Friday, December 4, 2009

Week of November 06, 2005

Week of November 06, 2005 - Hand Hewn Beams

The beams in our basement are tree trunks with the bark still on them. The main beams are hand hewn.

"A home built for the ages recalls the hallmarks of old time craftsmanship expressed in durable materials shaped by caring hands."

Week of October 20, 2005

Week of October 20, 2005 - Our Stove

The original owner of the stove was Julia Eichermuller. She purchased the stove in 1925-1926. She used it up to the time her grandson, Bill Z (owner of J.Y.D. Antiques in Wilmot, WI) inherited it and then sold it to me for my "New" house. It has four gas burners, gas over, gas boiler and storage space. The "retro" stove has dual enamel color, and the standard luster of nickel and chrome.

The kitchen and its stove fueled the home and family of the 1920's and were central to all home activities.

"An old house has a soul nurtured by the passage of time."

Week of October 08, 2005

Week of October 08, 2005 - Camper Down Elm's

Gary cut the Camper Down Elm trees. We are sad to see them go. We contacted both a local nursery and the UW Extension Services and after much discussion it was determined that the trees had to come down. They most likely were infected and would not have survived grafting.

Friday, November 13, 2009

September 23, 2005

History of "The Hubcap House"

September 23, 2005 Gary & Chris Johnson purchase "The Hubcap House" from August Matejzel.

History of our home . . .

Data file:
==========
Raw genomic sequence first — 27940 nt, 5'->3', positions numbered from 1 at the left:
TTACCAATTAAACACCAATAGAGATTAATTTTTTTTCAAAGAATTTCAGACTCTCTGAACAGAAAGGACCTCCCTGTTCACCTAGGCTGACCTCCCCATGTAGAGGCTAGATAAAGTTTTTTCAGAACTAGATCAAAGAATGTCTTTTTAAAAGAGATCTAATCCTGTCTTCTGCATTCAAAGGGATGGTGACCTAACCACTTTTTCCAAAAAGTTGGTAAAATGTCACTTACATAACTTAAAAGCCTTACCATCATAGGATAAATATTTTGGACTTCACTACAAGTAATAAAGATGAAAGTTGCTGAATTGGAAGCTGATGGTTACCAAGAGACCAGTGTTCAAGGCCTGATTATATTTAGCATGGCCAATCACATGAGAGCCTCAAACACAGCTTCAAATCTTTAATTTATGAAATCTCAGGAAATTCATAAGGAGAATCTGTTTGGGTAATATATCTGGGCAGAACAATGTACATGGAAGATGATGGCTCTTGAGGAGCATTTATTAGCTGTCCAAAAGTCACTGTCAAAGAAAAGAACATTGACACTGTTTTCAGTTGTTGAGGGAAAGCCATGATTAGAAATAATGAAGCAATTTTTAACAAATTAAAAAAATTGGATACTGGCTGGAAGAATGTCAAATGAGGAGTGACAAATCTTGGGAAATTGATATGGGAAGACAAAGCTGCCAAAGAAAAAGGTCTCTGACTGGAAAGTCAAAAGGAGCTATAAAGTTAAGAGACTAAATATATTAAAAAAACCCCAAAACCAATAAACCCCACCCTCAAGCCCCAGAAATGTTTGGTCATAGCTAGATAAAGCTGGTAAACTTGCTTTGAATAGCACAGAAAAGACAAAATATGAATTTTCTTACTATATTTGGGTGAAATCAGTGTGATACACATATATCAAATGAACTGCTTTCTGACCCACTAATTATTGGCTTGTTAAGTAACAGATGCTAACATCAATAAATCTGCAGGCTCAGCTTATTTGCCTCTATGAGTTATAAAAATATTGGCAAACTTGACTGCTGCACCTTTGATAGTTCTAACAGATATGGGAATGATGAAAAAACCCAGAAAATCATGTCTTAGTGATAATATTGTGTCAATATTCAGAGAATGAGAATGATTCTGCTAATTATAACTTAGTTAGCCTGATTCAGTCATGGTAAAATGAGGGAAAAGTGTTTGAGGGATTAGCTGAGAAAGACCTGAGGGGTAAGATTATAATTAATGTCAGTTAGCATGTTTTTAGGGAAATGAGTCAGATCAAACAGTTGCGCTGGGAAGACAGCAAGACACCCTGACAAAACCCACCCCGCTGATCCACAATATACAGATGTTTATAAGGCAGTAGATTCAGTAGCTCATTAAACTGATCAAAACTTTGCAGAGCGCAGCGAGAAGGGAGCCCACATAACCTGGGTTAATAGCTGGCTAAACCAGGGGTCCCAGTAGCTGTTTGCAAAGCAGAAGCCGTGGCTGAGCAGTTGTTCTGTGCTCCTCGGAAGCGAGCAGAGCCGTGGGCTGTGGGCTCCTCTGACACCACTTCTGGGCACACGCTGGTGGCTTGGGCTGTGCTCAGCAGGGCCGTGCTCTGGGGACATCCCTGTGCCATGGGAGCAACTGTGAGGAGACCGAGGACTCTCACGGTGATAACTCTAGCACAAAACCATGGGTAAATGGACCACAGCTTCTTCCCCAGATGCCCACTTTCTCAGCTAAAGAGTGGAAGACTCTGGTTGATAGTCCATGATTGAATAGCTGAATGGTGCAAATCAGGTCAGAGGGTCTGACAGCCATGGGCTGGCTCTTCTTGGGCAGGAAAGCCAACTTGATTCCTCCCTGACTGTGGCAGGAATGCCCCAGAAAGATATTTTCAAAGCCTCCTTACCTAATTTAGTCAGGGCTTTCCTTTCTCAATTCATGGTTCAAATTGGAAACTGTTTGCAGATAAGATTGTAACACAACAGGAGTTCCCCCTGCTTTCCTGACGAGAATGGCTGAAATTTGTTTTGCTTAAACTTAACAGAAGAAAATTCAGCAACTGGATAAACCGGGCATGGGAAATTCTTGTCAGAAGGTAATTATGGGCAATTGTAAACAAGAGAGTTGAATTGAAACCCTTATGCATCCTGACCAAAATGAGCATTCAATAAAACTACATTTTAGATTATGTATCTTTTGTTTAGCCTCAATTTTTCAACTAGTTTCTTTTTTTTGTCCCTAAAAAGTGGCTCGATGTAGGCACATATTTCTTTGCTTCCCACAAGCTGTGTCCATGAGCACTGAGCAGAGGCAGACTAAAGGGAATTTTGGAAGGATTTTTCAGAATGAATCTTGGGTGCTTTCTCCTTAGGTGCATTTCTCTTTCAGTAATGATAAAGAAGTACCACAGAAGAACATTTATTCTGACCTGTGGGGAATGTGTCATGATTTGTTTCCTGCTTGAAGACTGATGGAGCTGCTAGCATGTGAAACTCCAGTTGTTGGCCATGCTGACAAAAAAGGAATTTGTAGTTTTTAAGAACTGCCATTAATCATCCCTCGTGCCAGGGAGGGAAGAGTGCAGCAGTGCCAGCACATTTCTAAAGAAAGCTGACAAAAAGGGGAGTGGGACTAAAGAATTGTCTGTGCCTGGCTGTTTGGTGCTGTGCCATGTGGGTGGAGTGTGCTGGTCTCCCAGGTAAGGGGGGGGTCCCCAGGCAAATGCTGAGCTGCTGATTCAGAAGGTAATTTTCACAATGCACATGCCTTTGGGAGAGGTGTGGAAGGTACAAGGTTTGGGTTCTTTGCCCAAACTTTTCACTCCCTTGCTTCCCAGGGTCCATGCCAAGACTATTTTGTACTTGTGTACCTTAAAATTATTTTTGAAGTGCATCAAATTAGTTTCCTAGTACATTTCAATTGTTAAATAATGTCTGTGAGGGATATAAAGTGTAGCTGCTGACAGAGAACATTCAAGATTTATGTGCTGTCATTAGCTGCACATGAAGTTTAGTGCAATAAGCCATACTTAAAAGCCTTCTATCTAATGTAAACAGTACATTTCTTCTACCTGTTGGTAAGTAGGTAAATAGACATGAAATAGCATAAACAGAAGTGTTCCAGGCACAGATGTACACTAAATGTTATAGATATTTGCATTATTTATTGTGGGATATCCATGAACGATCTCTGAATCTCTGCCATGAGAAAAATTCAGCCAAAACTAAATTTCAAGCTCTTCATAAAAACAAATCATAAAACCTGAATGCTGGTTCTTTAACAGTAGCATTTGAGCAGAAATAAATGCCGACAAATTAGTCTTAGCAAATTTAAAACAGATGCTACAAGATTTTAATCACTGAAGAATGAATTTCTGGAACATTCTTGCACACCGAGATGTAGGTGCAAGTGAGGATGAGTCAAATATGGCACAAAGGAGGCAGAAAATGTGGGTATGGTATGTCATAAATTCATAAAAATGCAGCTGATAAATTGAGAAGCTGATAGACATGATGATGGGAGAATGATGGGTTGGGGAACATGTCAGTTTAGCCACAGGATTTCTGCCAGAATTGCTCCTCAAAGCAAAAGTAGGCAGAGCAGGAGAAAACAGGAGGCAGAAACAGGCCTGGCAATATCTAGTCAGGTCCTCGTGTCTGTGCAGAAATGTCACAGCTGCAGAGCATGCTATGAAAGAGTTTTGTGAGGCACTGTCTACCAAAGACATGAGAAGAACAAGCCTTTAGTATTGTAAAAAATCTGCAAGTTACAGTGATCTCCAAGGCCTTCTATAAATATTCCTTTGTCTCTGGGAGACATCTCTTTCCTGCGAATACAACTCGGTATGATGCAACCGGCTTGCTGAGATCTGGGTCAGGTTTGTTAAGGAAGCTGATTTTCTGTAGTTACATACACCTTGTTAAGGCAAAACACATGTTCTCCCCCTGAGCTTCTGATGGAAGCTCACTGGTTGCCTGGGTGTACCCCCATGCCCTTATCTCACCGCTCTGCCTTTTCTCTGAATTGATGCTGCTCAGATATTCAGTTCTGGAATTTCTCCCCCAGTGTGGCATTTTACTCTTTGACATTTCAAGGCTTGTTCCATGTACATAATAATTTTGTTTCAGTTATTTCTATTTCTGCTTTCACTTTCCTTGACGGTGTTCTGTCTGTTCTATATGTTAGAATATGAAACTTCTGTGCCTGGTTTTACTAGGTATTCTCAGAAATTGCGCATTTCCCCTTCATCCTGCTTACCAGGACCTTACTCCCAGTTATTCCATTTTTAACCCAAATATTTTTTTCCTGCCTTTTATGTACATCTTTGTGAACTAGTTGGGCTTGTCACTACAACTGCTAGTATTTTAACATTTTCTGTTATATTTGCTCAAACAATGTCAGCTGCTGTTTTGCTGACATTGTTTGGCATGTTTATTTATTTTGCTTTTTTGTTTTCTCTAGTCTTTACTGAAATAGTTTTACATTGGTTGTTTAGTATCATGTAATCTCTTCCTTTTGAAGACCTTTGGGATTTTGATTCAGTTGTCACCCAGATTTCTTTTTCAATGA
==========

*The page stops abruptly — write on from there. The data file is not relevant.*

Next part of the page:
We only have pieces and we will continue to work towards finding the facts. To date we have land abstracts dated from March 9, 1839 and a title for the house from 1900.

History of "The Hubcap House" . . .

The "Hubcap" House business was started by August Matejzel and his father August Sr. in February of 1980. It became known for its collection of over 10,000 hubcaps. It was easily recognized by the hub caps on the house and the two camper down Elm Trees that graced the front lawn of either side of the sidewalk leading to the entrance of the "shop." These two 100 plus year old peculiar looking trees are unique in the way that the branches twist and turn as they head skyward. The two camper down Elms are also listed as the two largest of their kind in Wisconsin. Only a few of the extremely rare trees were brought to America over 100 years ago from Scotland. The lower portions of each trunk are regularly straight, normal Elms but about four feet up the camper down Elm was grafted onto an American Elm giving the trees a gnarled and fascinating appearance like something of a fairytale.